Regulation of speech. The non-disclosure rule at issue here limits speech. The recipient of the order — that is, "the person owning or leasing the line or other facility to which the pen register or trap and trace device is attached, or applied, or who is obligated by the order to provide assistance to the applicant" — is forbidden from disclosing to anyone the existence of either the pen/trap device or the underlying investigation. Such a "naked prohibition against disclosure is fairly characterized as a regulation of pure speech." Bartnicki v. Vopper, 532 U.S. 514, 526 (2001) (referring to analogous Wiretap Act provision prohibiting disclosure of contents of illegally intercepted communication). Nor does it matter that the "person" restrained from speaking may be a corporate entity such as a telecommunications company. See First Nat'l Bank of Boston v. Bellotti, 435 U.S. 765, 777 (1978) ("The inherent worth of the speech in terms of its capacity for informing the public does not depend upon the identity of its source, whether corporation, association, union, or individual."). The question thus becomes, what degree of constitutional scrutiny should be applied to this restriction of speech?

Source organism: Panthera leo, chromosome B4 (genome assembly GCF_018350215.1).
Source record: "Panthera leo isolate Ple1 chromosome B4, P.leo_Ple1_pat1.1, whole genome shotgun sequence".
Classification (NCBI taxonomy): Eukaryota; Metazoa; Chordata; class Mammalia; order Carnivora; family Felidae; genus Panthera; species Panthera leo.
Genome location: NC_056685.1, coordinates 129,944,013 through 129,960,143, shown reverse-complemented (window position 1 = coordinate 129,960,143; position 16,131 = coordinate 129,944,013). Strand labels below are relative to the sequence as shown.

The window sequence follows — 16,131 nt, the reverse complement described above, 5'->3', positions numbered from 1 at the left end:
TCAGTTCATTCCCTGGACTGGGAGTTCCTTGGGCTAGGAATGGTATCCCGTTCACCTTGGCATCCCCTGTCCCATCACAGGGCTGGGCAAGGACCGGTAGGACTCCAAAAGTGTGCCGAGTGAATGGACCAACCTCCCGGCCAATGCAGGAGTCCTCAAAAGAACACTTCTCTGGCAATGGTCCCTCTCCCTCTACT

Content-based. A regulation that merely limits the time, place, or manner of speech is constitutionally permissible if it serves a significant governmental interest and leaves ample alternative channels for communication. See Cox v. New Hampshire, 312 U.S. 569 (1941). But a valid time-place-manner restriction "may not be based upon either the content or subject matter of speech." Consol. Edison Co. of New York v. Pub. Serv. Comm'n, 447 U.S. 530, 536 (1980). One form of content-based regulation is a law that distinguishes favored speech from disfavored speech on the basis of the ideas or views expressed. See Turner Broad. Sys., Inc. v. FCC, 512 U.S. 622, 643 (1994). Another is a law that closes off a particular subject matter from public discourse. Consol. Edison, 447 U.S. at 537 ("The First Amendment's hostility to content-based regulation extends not only to restrictions on particular viewpoints, but also to prohibition of public discussion of an entire topic.").